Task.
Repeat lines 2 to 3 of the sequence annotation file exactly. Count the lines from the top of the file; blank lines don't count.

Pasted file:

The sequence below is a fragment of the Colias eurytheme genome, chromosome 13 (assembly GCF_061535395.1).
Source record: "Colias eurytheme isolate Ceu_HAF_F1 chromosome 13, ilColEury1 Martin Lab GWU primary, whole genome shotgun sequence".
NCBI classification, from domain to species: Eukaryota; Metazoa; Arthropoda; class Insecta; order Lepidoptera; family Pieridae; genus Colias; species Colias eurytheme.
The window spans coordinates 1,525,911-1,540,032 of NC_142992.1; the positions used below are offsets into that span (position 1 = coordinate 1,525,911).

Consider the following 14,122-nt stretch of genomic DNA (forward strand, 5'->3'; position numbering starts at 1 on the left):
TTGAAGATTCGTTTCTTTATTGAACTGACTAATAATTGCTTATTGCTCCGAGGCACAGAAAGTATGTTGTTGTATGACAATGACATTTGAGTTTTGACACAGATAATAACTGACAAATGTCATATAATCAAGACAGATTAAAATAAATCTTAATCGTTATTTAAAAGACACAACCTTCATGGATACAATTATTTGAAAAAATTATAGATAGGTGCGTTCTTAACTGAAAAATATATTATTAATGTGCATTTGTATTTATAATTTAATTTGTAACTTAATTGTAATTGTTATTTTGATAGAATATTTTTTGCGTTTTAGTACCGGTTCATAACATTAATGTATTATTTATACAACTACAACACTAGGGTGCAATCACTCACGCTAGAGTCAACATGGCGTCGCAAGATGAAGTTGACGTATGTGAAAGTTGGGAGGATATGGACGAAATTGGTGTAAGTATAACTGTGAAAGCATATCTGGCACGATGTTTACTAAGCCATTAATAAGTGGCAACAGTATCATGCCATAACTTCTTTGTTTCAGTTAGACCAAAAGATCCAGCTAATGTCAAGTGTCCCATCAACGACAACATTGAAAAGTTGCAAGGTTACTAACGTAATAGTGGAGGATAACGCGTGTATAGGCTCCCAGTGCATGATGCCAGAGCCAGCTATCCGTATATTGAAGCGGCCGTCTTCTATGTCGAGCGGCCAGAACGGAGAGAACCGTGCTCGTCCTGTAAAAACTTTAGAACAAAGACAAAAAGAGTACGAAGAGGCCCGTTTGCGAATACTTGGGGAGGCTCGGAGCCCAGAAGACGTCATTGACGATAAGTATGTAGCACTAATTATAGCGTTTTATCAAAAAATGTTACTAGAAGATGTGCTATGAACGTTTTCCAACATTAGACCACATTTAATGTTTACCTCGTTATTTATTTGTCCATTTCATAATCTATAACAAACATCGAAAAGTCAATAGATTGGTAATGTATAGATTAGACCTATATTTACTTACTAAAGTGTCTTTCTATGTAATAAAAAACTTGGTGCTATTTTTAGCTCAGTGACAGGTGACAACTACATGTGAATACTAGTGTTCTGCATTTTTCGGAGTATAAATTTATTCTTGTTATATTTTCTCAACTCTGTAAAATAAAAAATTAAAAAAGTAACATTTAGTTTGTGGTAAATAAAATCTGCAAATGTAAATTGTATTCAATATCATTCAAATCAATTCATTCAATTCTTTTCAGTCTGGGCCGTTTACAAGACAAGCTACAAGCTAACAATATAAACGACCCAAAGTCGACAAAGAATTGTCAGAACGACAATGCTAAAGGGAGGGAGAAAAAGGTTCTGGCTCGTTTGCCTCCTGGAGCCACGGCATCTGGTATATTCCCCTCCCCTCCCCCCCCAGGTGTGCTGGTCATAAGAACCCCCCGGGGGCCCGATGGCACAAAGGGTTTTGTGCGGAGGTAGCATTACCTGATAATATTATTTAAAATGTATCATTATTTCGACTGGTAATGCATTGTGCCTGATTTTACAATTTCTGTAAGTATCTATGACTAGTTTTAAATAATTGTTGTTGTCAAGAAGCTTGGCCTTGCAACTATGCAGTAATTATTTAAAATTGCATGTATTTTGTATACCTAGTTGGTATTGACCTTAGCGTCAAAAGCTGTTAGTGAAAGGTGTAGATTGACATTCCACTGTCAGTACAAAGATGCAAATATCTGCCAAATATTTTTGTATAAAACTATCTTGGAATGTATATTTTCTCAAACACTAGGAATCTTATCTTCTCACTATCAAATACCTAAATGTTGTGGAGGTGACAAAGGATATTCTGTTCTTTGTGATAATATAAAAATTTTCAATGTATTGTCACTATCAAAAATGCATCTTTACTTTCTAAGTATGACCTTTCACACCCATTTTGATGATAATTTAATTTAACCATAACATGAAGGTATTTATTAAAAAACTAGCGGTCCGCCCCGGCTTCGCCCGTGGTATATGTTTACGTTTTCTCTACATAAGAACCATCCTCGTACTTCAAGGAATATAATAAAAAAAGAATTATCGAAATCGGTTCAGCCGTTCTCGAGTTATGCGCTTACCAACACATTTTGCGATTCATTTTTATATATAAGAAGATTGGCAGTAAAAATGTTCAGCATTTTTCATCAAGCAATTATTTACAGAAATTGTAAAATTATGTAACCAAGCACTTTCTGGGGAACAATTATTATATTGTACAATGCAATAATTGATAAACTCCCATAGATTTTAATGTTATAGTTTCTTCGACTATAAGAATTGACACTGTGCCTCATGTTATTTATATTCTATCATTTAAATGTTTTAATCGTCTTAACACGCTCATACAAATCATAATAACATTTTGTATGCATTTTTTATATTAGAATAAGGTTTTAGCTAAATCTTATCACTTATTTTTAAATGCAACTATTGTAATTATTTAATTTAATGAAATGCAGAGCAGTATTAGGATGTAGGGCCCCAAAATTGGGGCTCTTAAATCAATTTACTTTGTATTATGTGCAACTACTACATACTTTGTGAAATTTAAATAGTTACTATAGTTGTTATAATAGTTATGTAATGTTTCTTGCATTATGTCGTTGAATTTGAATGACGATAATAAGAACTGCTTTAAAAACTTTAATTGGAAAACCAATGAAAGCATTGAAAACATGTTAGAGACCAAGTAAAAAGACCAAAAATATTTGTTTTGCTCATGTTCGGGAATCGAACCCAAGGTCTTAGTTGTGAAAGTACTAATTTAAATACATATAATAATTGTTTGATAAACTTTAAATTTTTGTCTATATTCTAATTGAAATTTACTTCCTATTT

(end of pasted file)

Source record: "Colias eurytheme isolate Ceu_HAF_F1 chromosome 13, ilColEury1 Martin Lab GWU primary, whole genome shotgun sequence".
NCBI classification, from domain to species: Eukaryota; Metazoa; Arthropoda; class Insecta; order Lepidoptera; family Pieridae; genus Colias; species Colias eurytheme.